I consider John Scalzi to be an outstanding science-fiction writer, a decent human being, and an owner of cats (that’s not just a fact, it’s a sign of character), so it pains me to say that The Human Division is not a good book. It’s a very Scalzi book, which means that despite its weaknesses it still merits two stars for some funny dialogue, clever shenanigans, and occasional stabs at profundity. But absolutely nothing of significance happens!
The basic story is about a mysterious conspiracy that leads to lots of surprise bombings and other miscellaneous acts of sabotage. You will find out basically nothing about this conspiracy. Instead, Scalzi gives us a lot of speculation, mostly in the form of endless expository dialogue between characters positing that the conspiracy is intended to pit the Colonial Union against the Conclave in a battle for the loyalty of otherwise-unaffiliated Earth. But that’s pretty obvious right from the beginning. (I mean, shadowy forces blow up a diplomatic ship and try to pin the blame on an innocent party!) What’s interesting is who is behind the conspiracy, what their ultimate aims are (chaos, or something more concrete), and what exactly their devious plan is. You will find none of these interesting details in The Human Division.
Instead, Scalzi gives us a lot of setup, and (my other problem) a lot of filler. The book was released in a series of thirteen “episodes” of varying lengths. About a quarter of them are basically useless: I’m thinking in particular of “Walk the Plank,” “A Voice in the Wilderness,” “The Dog King,” and “This Must Be the Place.” Are these stories totally disassociated from the main plot? I would guess not. But the connection is pretty tenuous, and there certainly would have been better and less tedious ways of getting across the same points.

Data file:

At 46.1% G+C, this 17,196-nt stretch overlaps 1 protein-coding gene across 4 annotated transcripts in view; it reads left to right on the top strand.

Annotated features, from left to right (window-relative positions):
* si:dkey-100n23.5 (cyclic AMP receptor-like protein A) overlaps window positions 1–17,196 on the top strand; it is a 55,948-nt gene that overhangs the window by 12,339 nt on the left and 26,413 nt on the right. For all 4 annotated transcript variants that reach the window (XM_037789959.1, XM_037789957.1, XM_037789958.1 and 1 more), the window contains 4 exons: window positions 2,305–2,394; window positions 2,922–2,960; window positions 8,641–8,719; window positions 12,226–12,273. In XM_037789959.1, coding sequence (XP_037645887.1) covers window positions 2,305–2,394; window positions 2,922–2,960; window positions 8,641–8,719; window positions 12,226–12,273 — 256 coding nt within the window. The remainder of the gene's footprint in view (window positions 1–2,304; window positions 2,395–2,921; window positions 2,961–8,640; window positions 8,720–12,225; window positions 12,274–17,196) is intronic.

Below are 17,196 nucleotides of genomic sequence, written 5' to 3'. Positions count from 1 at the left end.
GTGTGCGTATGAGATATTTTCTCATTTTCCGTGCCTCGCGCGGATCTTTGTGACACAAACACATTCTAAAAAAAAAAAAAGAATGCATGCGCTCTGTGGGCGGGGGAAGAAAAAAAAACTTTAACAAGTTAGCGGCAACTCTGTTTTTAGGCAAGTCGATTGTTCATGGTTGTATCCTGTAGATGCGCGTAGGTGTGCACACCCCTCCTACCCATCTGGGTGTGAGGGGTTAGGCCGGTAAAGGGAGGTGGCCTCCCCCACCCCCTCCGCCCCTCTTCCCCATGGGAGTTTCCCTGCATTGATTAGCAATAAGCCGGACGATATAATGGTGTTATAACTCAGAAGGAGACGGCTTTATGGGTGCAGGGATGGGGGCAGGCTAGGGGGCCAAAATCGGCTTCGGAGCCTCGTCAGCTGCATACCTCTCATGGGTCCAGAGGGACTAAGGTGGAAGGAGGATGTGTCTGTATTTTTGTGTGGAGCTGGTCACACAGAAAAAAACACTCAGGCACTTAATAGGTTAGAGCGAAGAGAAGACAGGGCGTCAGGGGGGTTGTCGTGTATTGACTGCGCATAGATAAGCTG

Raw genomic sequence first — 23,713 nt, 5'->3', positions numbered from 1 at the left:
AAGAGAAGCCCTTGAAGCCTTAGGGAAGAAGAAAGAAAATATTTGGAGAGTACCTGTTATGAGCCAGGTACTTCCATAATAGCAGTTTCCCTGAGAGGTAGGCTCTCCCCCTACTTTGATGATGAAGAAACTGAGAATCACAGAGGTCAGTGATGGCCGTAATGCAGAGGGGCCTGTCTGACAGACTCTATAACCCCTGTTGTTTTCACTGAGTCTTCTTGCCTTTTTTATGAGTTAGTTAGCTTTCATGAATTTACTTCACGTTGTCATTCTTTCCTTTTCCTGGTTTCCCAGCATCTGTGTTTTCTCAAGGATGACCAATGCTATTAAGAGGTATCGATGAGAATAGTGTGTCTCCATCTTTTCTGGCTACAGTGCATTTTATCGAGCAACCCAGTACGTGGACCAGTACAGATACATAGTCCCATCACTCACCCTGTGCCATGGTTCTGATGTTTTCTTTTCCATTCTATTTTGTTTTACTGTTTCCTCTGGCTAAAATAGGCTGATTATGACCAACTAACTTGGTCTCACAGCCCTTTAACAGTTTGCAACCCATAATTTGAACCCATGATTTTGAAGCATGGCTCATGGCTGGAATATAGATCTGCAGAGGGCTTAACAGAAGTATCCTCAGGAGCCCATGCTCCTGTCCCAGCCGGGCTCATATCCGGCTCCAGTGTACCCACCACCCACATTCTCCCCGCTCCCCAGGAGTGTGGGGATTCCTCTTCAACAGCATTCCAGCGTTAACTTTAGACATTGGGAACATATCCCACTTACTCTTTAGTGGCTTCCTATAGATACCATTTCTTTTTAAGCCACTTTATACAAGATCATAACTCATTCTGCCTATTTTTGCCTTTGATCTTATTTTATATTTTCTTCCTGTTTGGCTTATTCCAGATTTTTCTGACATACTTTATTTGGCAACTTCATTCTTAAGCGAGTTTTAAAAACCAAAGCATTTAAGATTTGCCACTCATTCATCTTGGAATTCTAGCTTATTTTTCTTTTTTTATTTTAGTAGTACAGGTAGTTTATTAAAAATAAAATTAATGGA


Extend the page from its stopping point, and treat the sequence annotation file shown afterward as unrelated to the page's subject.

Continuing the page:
Apparently Tor (the publisher) was so pleased with sales of The Human Division that it’s commissioned Scalzi to write a Season 2 that continues the story. In a way, I wish he’d just started there. The Human Division is less of a first volume than a preview episode for a series that hasn’t even really begun yet.
I don’t get the point of this book. It’s ostensibly a collection of gross-out stories billed as the sickest you’ll see in print. But it’s not even close. Maybe I’m jaded but despite being relatively sheltered from the depravities of online forums like 4chan and parts of Reddit I didn’t feel nauseated even once reading these stories. It’s a little funny citing this as a weakness (I generally prefer my reading to be at peace with my eating), but I approached this book and its hyperbolic marketing with the thrill of the forbidden and it ended up being a bunch of warmed-over camp tales.
The first story – the most infamously gross, I gather – is about an unfortunate onanist whose autoerotic swimming pool exertions lead a vent to suck his intestines out of his ass. This is a genuinely grotesque thought, but that’s all there is to these stories: they mix sex and excretions and nasty little people and expect the mix to shock you. Later stories somewhat up the ante by having people abuse each other in horrible ways. A shameless journalist fabricates a horrible child porn fetish about a source and then kills him after strewing incriminating evidence all around. A progeriac adolescent swindles women into sleeping with him and then uses that single act of indiscretion to blackmail them into more degradations. Etc.